Oh man. Does this swing from the get-go, or what? And such a deal. Not only do you get the three Heath brothers: Jimmy on tenor and alto, Percy on bass and cello, and Al ("Tootie") drums, but they’re joined by the one and only Slide Hampton on ‘bone, Stanley Cowell on piano and kalimba, Sir Roland Hanna on piano, Jon Faddis on trumpet and flugelhorn, and Mark Elf on guitar. Plus James Mtume, Jimmy’s son, on percussion.
Need I say more? Just look at the CV’s on these guys. The brothers have played with a hall of fame’s worth of masters: Dizzy, Monk, Miles, Trane, the MJQ, on and on and on. Let’s not slight Herbie Hancock, Yusef Lateef, J. J. Johnson, and even, by way of Mtume, electric-funk Miles. This thing charges out of the gate with the delightful "The Newest One," featuring brief but potent solos from Faddis and Hampton, followed by Sir Roland on piano and Jimmy on tenor sounding like they invented jazz and own all the patents.
Next time the kids come by with their Counting Crows and Smashing Pumpkins discs, show them what real music sounds like with "Bop Agin," the second track. Yep, everybody plays excellently. Mark Elf wraps things up with a guitar solo and bar-swap with Jimmy that’s sunny but a trifle pro-forma; Elf isn’t a legend, but at this point, who’s counting?
"For Seven’s Sake" is a Coltrane-ish, spiritual number (not to say these guys are derivative. Coltrane probably got the idea from them), more introverted and serious than the first two, with some affecting work by Cowell on kalimba. "South Filthy" is a tribute to the Heath brothers’ lovely home town, featuring the brothers in a jaunty mood joined only by Mtume’s triangle. Jimmy’s horn here is hypnotically assured. It’s really something to hear his complete command of his instrument, a command unmatched by altogether too many younger players. The listener can tell here what it means to perfect a craft over fifty years. Check out his work solo on Jimmy Dorsey’s "I’m Glad There Is You." To borrow a phrase, it’s like watching Michelangelo sculpt.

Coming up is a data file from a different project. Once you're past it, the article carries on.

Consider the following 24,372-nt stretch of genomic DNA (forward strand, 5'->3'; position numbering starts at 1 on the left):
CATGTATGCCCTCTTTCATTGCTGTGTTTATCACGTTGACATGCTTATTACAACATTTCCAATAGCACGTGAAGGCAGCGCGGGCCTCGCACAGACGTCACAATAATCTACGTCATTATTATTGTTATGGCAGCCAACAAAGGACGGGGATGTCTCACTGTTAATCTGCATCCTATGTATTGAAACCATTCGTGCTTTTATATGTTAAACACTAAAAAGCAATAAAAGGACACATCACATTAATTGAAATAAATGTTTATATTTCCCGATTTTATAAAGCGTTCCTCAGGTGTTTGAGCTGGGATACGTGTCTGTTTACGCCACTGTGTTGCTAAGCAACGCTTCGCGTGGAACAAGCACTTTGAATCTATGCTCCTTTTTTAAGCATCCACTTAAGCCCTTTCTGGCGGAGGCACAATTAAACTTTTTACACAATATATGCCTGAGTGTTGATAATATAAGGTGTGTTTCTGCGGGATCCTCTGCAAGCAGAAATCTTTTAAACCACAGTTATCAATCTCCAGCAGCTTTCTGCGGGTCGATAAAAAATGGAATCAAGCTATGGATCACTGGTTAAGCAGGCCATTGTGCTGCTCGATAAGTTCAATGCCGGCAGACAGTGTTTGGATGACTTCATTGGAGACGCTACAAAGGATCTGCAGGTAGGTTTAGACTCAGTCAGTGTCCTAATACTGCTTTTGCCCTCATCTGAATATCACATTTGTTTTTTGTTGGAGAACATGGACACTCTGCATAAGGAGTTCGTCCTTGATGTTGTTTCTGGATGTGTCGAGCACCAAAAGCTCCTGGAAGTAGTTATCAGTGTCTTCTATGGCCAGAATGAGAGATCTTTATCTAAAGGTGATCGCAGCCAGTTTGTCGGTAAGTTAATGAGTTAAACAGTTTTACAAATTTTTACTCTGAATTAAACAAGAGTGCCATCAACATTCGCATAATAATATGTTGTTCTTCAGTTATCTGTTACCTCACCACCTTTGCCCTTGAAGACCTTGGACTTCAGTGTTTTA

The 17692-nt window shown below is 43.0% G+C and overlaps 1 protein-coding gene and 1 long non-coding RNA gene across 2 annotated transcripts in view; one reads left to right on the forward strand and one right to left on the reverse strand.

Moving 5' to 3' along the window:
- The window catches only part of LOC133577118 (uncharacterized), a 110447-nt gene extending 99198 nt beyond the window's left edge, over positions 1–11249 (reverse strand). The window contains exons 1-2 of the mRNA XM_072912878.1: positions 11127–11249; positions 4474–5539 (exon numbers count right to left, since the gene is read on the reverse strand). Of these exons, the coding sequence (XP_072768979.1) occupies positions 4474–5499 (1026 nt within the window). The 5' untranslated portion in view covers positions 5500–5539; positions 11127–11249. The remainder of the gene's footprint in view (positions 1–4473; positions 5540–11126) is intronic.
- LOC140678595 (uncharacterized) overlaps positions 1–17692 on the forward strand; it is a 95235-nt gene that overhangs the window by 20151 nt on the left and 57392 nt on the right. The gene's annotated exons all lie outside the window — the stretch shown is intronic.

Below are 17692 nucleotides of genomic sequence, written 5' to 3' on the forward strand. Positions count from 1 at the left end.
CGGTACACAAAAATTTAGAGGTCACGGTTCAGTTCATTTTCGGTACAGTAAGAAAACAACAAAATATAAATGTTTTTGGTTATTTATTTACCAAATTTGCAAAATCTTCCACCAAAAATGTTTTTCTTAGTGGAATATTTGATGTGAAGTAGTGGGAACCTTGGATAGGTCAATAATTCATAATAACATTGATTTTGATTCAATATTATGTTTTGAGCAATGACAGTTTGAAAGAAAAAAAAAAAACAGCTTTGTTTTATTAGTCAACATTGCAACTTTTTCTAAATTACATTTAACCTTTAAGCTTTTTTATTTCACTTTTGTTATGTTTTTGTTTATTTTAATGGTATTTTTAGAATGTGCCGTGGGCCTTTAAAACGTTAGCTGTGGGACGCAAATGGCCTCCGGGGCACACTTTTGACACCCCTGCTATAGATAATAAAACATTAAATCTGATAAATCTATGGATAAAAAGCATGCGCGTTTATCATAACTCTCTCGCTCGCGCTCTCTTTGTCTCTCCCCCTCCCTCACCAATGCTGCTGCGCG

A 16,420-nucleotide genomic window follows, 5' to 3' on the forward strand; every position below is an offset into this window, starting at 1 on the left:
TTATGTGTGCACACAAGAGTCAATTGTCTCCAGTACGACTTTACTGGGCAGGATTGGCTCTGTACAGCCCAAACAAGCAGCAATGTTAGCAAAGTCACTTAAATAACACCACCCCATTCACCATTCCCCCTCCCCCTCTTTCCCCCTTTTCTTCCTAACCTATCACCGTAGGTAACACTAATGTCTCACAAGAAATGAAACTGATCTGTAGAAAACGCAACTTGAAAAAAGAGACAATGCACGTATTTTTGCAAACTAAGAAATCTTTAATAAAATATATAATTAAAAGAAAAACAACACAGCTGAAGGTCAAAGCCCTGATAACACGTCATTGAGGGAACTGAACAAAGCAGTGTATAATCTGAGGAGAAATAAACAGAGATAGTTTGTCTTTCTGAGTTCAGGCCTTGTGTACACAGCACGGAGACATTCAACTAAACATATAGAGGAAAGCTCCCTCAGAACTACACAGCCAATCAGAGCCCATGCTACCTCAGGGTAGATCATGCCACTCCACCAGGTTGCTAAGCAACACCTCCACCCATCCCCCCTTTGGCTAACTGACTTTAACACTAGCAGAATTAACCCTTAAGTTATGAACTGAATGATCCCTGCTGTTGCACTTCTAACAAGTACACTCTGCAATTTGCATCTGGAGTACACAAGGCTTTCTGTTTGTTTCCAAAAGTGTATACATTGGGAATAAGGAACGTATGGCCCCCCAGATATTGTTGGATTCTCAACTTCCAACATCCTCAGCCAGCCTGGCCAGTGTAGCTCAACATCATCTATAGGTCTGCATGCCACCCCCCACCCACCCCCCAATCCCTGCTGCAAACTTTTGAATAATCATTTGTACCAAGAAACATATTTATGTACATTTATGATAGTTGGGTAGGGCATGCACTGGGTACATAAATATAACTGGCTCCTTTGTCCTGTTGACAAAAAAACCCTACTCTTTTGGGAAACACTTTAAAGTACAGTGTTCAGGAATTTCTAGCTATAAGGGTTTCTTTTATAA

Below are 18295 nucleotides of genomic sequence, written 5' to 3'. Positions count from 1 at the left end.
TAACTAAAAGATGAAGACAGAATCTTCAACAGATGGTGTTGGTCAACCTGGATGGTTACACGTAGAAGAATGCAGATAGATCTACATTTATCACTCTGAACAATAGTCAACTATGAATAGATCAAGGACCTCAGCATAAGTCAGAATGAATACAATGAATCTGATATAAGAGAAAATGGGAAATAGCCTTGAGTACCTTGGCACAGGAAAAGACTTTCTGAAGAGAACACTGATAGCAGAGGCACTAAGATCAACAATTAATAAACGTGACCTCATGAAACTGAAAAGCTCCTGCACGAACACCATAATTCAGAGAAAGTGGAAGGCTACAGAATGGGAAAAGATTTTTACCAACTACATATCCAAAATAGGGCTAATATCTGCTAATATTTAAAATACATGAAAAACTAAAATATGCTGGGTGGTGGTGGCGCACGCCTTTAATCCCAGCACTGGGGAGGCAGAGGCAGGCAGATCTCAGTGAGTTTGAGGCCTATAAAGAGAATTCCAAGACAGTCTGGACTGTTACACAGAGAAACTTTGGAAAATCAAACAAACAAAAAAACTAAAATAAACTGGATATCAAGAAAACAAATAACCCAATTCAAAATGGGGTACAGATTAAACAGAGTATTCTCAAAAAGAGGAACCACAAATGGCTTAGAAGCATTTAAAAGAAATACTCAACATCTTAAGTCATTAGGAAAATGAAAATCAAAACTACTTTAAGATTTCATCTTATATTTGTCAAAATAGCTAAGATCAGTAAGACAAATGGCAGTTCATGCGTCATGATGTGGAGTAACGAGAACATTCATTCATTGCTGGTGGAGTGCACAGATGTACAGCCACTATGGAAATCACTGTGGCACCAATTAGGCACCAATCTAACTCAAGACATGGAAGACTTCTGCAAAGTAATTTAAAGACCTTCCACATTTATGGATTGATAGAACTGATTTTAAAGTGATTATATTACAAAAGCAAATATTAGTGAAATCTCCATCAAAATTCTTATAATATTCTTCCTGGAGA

The other two brothers hold up their end. Percy shines on Fats Navarro’s "Nostalgia" and "Dave’s Haze," another bright number featuring Elf turning in a fine blues line backed up by the solid rock of Percy and Al. The final track is called "This Is What It Is," and no better title could be found for the whole album. Inquirers into jazz should be directly referred to this CD: this is what it is. These three and their sidemen played a large part in making it what it is, and here is a little sampler of what they do with the experience they’ve amassed and the mastery they’ve achieved.
The album is actually called As We Were Saying..., which I take to be a reference to the fact that the brothers haven’t played together since 1983 (They were interrupted by the MJQ and scads of other activity). I’m sorry for the interruptions, but it seems clear that what the brothers have gained in all their years of separate activity is the beautiful ease and control that enriches this disc.